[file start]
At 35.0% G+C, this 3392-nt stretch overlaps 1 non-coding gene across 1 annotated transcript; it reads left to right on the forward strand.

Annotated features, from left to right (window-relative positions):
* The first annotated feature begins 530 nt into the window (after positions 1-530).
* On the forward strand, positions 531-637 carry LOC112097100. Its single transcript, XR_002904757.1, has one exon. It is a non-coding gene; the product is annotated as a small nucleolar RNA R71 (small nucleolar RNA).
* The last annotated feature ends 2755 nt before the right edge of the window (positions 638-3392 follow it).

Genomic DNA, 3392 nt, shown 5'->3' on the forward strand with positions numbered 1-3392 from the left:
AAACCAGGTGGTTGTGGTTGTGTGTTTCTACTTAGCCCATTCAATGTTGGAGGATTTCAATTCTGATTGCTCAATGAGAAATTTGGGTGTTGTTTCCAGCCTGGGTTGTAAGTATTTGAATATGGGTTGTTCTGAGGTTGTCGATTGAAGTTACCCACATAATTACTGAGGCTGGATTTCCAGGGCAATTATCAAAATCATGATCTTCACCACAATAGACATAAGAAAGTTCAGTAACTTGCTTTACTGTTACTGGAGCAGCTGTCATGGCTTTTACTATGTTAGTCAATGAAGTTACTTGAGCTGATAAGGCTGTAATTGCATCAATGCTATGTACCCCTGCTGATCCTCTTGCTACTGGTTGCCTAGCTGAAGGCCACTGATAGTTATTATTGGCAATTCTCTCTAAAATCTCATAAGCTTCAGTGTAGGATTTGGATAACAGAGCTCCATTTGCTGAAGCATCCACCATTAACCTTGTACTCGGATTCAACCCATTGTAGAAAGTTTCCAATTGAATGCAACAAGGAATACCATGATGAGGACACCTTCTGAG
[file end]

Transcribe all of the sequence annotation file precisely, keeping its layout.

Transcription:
At 35.0% G+C, this 3392-nt stretch overlaps 1 non-coding gene across 1 annotated transcript; it reads left to right on the forward strand.

Annotated features, from left to right (window-relative positions):
* The first annotated feature begins 530 nt into the window (after positions 1-530).
* On the forward strand, positions 531-637 carry LOC112097100. Its single transcript, XR_002904757.1, has one exon. It is a non-coding gene; the product is annotated as a small nucleolar RNA R71 (small nucleolar RNA).
* The last annotated feature ends 2755 nt before the right edge of the window (positions 638-3392 follow it).

Genomic DNA, 3392 nt, shown 5'->3' on the forward strand with positions numbered 1-3392 from the left:
AAACCAGGTGGTTGTGGTTGTGTGTTTCTACTTAGCCCATTCAATGTTGGAGGATTTCAATTCTGATTGCTCAATGAGAAATTTGGGTGTTGTTTCCAGCCTGGGTTGTAAGTATTTGAATATGGGTTGTTCTGAGGTTGTCGATTGAAGTTACCCACATAATTACTGAGGCTGGATTTCCAGGGCAATTATCAAAATCATGATCTTCACCACAATAGACATAAGAAAGTTCAGTAACTTGCTTTACTGTTACTGGAGCAGCTGTCATGGCTTTTACTATGTTAGTCAATGAAGTTACTTGAGCTGATAAGGCTGTAATTGCATCAATGCTATGTACCCCTGCTGATCCTCTTGCTACTGGTTGCCTAGCTGAAGGCCACTGATAGTTATTATTGGCAATTCTCTCTAAAATCTCATAAGCTTCAGTGTAGGATTTGGATAACAGAGCTCCATTTGCTGAAGCATCCACCATTAACCTTGTACTCGGATTCAACCCATTGTAGAAAGTTTCCAATTGAATGCAACAAGGAATACCATGATGAGGACACCTTCTGAG